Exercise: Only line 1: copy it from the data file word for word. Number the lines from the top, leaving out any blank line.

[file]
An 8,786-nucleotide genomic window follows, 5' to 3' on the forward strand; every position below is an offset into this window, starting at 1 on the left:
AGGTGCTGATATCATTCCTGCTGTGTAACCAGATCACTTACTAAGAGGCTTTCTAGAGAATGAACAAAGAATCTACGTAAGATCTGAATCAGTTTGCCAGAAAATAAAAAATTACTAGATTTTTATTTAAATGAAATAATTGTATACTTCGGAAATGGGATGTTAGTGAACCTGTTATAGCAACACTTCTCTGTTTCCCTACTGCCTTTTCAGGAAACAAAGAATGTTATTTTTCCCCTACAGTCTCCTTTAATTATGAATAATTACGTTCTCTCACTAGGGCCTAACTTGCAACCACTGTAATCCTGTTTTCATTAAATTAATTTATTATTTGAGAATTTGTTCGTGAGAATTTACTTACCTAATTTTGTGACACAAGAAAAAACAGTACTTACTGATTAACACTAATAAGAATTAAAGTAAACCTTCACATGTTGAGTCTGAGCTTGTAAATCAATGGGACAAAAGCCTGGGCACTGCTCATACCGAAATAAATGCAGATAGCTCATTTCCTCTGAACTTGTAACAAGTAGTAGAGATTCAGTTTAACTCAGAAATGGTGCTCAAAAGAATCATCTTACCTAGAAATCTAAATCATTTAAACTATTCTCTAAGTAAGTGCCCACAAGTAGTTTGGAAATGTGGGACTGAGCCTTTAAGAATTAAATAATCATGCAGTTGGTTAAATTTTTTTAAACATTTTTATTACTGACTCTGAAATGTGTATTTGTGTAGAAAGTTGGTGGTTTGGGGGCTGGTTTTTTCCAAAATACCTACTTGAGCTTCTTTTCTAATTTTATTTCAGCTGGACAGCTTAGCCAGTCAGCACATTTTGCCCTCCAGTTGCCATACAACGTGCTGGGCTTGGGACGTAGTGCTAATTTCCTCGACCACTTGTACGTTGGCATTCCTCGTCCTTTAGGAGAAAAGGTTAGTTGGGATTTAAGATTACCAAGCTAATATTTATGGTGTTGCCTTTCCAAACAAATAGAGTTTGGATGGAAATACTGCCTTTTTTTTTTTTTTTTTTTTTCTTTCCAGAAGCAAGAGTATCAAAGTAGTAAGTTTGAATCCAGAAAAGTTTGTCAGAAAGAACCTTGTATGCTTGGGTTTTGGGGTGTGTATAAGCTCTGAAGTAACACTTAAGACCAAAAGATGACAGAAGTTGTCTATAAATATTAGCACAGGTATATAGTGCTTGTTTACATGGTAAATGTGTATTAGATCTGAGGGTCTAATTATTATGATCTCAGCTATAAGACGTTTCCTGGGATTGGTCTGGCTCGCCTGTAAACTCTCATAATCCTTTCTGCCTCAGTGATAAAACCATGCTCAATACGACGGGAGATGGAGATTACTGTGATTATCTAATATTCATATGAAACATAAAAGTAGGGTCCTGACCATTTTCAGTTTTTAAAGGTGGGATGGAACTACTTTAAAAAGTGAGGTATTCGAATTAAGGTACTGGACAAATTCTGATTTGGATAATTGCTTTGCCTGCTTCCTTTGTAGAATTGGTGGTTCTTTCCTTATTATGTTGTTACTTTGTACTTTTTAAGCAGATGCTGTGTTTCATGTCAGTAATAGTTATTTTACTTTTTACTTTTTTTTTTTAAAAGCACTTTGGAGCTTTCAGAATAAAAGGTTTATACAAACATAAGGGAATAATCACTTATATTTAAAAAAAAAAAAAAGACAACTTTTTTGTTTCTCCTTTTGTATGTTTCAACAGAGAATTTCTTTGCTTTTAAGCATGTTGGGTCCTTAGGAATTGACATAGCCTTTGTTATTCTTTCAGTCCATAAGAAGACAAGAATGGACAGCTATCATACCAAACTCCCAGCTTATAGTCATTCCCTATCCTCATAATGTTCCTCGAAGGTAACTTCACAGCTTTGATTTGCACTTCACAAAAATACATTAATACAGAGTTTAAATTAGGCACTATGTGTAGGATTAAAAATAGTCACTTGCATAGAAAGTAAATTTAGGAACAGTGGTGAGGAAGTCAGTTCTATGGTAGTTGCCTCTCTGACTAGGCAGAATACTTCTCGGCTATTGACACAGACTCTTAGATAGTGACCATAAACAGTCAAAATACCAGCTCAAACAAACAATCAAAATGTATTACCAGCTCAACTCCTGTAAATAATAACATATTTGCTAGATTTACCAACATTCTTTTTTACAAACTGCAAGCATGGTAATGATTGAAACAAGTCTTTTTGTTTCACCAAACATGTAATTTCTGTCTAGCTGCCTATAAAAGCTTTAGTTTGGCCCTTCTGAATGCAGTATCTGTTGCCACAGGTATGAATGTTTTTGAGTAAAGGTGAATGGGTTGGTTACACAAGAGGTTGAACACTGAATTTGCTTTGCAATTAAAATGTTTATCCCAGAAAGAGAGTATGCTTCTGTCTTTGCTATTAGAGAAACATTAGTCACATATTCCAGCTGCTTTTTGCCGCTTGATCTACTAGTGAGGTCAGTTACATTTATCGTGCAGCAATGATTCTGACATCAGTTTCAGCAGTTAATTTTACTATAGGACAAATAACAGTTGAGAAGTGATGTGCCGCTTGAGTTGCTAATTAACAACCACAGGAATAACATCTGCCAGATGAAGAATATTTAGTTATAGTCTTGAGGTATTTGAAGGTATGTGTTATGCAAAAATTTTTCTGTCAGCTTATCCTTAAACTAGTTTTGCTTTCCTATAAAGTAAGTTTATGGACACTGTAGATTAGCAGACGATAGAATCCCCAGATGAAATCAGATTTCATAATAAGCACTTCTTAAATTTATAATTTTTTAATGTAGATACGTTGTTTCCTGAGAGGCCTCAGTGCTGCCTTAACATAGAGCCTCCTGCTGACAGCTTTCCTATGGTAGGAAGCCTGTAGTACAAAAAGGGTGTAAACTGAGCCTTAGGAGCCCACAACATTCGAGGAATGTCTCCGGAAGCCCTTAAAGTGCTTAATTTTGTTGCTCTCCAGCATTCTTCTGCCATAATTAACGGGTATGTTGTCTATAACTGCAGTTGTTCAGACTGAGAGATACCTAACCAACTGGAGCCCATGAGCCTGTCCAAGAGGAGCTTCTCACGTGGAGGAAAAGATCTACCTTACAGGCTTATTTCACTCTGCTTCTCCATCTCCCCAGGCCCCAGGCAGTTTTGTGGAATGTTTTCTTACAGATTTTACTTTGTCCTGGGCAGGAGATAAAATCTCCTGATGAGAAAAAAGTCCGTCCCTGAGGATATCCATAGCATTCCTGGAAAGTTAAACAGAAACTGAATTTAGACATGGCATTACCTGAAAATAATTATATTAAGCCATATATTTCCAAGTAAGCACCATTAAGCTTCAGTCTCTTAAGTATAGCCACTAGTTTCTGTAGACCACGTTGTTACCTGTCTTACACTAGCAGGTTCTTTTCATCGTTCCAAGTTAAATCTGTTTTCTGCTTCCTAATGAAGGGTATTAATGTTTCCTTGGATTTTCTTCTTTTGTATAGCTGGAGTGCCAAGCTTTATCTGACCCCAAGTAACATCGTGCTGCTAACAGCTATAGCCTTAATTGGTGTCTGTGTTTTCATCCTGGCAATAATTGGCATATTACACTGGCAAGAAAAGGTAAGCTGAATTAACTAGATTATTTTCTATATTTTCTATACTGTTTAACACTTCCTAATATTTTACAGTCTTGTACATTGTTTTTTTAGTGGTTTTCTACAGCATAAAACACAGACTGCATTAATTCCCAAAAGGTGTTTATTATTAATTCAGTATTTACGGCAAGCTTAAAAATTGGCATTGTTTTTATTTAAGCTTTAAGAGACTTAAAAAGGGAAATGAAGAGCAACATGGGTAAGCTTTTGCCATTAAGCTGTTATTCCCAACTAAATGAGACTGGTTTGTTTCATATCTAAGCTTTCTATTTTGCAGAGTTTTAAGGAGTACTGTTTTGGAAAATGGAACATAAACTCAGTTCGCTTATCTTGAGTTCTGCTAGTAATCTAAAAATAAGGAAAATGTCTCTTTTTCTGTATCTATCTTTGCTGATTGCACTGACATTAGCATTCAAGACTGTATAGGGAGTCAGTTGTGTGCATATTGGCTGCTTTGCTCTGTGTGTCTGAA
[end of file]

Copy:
An 8,786-nucleotide genomic window follows, 5' to 3' on the forward strand; every position below is an offset into this window, starting at 1 on the left: